For the first time in 12 years, Michigan’s Short’s Brewing Company will add permanent distribution to markets outside of its home state.
The move, made in part by a desire to fill excess production capacity, will bring Short’s beer and Starcut Cider brands to two new markets by mid-March: Illinois and Pennsylvania.
A press release indicated that out-of-state distribution would begin on Feb. 5, but brewery founder Joe Short told Brewbound the company has yet to make final distributor selections and is currently interviewing potential partners, a process that could extend the original timeline.
“The idea is to become more regional, send out this extra product, monitor it and watch how it performs over the next couple of years,” Short said of the decision to cross state lines.
Also driving the decision to adapt what Short once believed would be a Michigan-only distribution model — his company trademarked the phrase ‘Michigan Only, Michigan Forever‘ — is the need to continue achieving “sustainable growth” amongst an increasing number of small competitors entering the fray.
“In the last five years, in Michigan, a lot of breweries have popped up and a lot of them are packaging,” he told Brewbound. “Now that we have this extra capacity and an amazing crew, we decided we wanted to use it to keep our company healthy and strong.”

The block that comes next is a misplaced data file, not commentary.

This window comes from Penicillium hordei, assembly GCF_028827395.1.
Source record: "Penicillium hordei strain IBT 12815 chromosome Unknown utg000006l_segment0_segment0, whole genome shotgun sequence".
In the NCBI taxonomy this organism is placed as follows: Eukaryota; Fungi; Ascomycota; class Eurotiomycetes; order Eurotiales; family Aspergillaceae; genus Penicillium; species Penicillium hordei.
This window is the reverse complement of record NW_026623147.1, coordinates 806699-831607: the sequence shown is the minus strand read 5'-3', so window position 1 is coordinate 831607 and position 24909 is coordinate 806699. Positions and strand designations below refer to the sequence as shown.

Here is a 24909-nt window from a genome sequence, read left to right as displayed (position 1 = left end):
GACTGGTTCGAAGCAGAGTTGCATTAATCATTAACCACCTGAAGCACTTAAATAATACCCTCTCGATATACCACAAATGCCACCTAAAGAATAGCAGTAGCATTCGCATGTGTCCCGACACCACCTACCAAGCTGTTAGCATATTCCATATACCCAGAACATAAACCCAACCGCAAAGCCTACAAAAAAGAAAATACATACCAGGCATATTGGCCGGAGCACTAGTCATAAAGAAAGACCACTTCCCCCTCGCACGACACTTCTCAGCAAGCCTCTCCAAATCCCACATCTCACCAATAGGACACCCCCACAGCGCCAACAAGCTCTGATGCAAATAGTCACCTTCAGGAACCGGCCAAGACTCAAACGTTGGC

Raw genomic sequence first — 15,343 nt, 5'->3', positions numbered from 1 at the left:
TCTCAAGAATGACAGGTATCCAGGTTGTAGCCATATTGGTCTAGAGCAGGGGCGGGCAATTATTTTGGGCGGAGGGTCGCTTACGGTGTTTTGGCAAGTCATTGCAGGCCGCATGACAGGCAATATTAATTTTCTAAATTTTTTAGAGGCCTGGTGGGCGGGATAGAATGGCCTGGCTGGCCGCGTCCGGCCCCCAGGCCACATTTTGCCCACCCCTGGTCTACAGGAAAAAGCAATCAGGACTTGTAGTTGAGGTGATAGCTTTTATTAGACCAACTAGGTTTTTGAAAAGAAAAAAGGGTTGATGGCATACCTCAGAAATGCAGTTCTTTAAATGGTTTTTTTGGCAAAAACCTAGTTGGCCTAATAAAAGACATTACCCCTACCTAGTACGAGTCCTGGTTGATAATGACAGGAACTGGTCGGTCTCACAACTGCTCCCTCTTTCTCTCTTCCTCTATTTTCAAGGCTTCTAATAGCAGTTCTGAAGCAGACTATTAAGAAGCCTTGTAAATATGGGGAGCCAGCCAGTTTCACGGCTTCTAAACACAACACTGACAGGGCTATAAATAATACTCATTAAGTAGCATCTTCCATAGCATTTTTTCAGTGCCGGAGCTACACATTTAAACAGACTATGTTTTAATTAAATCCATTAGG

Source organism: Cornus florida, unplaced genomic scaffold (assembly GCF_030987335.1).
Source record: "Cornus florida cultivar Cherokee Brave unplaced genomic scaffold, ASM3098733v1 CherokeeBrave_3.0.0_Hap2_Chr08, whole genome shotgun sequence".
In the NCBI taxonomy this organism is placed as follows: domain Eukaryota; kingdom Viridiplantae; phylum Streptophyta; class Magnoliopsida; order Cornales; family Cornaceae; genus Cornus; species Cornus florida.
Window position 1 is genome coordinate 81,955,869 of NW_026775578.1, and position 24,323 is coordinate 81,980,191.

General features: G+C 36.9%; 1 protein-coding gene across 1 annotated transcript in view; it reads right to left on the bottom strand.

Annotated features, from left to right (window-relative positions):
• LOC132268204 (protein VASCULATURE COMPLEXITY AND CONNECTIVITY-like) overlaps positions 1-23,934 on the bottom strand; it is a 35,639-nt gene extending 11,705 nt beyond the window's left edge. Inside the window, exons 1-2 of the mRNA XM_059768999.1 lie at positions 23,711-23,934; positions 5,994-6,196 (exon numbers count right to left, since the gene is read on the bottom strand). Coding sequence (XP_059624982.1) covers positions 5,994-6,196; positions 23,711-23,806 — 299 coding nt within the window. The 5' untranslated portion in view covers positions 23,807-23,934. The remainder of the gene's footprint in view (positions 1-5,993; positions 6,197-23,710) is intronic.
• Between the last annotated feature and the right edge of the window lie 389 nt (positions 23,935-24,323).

It’s not the first time Short’s beers have been available outside of Michigan, however. The company has, over the years, sent one-time shipments to Denver and Boston for limited distribution during the respective Great American Beer Festival and Extreme Beer Festival events.
Nevertheless, the decision to add permanent distribution outside of its home state represents a distinct but necessary pivot: in order to continue growing at a double-digit clip, the company must look elsewhere for shelf and tap space.
It also illustrates just how competitive the craft segment has become since Short’s opened its doors in 2004. At the time, there were only 1,468 breweries in the U.S., according to the Brewers Association; there are now more than 4,100.
Short’s, which grew 50 percent in 2014, expanded distribution about 24 percent in Michigan last year and expects that to slow in 2016. Toward the end of the last year, however, the company was only growing at about a 15 percent clip.
“With the market getting more competitive, we aren’t sure what Michigan will take,” said CFO Brian Beckwith. “It could be 8,000 or 10,000 barrels more.”
“I think we are going to grow in Michigan, as well as some new markets, just not as much as we’ve been used to in Michigan,” Short added.
Short’s produced about 40,000 barrels in 2015 and has the ability to scale capacity to 75,000 barrels with the addition of new fermentation vessels, Short said. But that doesn’t necessarily mean they’ll continue to open up new markets just to fill the tanks.
“I think we are just going to be in constant evaluation mode,” Short said. “We have a lot of great feedback from our fans in other states and that gives us an interesting indication of where people want to see our beer.”
Beckwith also said any additional distribution and facility expansions would continue to be financed through a combination of bank debt and cash flow.
The company is currently determining its rollout strategies for both markets and deciding if it will hire sales managers to represent the brand in the new states.
“The industry is in a really interesting place right now and this will give us a good pulse,” Short said.